Responsibilities at Home
We forget in the midst of our addictive single-minded routines that addiction and alcoholism will kill us. Some of us don’t forget even- we just stop caring. Life or death- we’ll take whatever is tossed our way. Same goes for family matters. In the depths of addiction, we alcoholic thinkers tend to be pretty selfish as we put ourselves first in most matters. Once everything is brought to the table, we excuse ourselves as scared to go to detox “because the family needs me.” Well, were not really there mentally as much as we think we are. 9 times out of 10, the family wants their respective member back and unleashed from the deranged mentality they’ve been hypnotized in. Most family members will advocate for the healthy option and suggest going to detox so that the addict in question can be there for the family down the road before unpredictable circumstances occur.
What if People Find Out?
Along with the previous examples come embarrassment and the opinions of others. We realize that if we take this couple day to couple week hiatus, people will know were missing. We get so caught up on what all “the others” will think, but in hindsight, most of the people we surround ourselves with already know of the insanity being displayed. When were out ripping and running, we think we look so good and that were hiding our behaviors so well. Wrong! We’re usually so oblivious to our surroundings and there’s really no more hiding them anymore. The more embarrassing thing is trying to maintain a problem that is being denied as a problem. The judgment from fellow family members and peers is worth the risk when the other direction provides the risk of death. The Greek scale is tipping over on this one.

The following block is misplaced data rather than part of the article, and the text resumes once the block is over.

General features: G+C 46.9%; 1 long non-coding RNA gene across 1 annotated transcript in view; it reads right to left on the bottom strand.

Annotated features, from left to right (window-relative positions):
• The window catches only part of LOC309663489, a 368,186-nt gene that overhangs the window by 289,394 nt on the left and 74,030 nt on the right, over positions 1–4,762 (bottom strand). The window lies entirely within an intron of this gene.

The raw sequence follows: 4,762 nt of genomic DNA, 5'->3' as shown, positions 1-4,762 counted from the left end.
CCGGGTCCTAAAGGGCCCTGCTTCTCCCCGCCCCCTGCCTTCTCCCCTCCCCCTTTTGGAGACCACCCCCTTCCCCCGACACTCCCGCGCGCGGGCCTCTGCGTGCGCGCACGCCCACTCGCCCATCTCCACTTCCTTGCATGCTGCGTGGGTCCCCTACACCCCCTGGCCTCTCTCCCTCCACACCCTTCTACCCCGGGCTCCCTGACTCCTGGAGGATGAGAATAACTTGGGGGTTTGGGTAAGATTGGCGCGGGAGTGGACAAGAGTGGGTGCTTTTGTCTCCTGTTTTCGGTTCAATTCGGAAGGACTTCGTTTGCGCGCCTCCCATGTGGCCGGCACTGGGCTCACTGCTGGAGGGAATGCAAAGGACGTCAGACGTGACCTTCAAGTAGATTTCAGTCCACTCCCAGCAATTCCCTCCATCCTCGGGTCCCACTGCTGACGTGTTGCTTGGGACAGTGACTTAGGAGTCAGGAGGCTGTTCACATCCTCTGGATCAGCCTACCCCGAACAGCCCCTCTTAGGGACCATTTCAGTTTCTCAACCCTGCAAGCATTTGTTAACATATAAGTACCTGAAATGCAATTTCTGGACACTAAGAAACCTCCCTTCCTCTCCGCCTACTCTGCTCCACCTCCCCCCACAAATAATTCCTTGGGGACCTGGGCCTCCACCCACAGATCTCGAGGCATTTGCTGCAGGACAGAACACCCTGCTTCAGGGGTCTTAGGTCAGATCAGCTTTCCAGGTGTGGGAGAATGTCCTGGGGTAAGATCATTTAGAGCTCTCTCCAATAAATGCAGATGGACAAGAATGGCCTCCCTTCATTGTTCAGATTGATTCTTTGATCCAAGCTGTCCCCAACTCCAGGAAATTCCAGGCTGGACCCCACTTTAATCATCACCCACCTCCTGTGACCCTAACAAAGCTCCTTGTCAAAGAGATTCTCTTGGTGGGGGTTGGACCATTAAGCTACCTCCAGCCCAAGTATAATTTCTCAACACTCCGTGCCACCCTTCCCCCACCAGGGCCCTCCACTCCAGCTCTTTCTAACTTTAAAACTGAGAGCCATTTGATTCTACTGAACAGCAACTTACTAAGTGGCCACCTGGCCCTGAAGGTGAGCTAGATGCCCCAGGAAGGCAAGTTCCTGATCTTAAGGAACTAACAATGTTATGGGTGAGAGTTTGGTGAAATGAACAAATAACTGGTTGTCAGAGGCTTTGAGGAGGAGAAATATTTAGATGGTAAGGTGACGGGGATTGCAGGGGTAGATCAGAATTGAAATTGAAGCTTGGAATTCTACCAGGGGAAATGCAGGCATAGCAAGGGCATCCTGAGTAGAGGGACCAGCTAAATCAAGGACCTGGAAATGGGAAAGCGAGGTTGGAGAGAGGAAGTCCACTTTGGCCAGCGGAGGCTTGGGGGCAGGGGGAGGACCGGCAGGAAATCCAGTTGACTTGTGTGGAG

Fear of Change
Lastly, to sweeten the psychological pot of being scared to go to detox, we throw the fear of change in there. Change and the unknown can be one of the single most horrifying monsters out there and will stop even the strongest of men and women from accomplishing their feats of hope and courage. Getting clean from the booze and dope will require new hobbies, new friends, and a new lifestyle entirely. This gigantic change can rattle even the most grounded of people. Fortunately, as human beings, we are indeed creatures of adaptation and learn to survive by any means. That is one of the best parts of life. We are not destined to thought or one bottle- the world has an innumerable amount of options out there. Don’t let fear win as you settle for less with active alcoholism.
Who Looks Back in the Mirror?
There are plenty of things that are okay to be scared of, but unless something is done about it, you are destined to continue hiding from these frights. Don’t allow yourself to be a victim and live under the tyrant form of your alcoholism. Fight back against the overwhelming fears that prevent the bettering of you and your lifestyle. At the end of the day, sometimes a leap just has to be made because nothing changes if nothing changes. If you or a loved one is struggling with chemical dependency and are ready for help, please call 1-866-802-6848 or visit www.coastaldetox.com. We are ready to give you any suggestions possible and set you or your loved one on a path that we can all be proud of.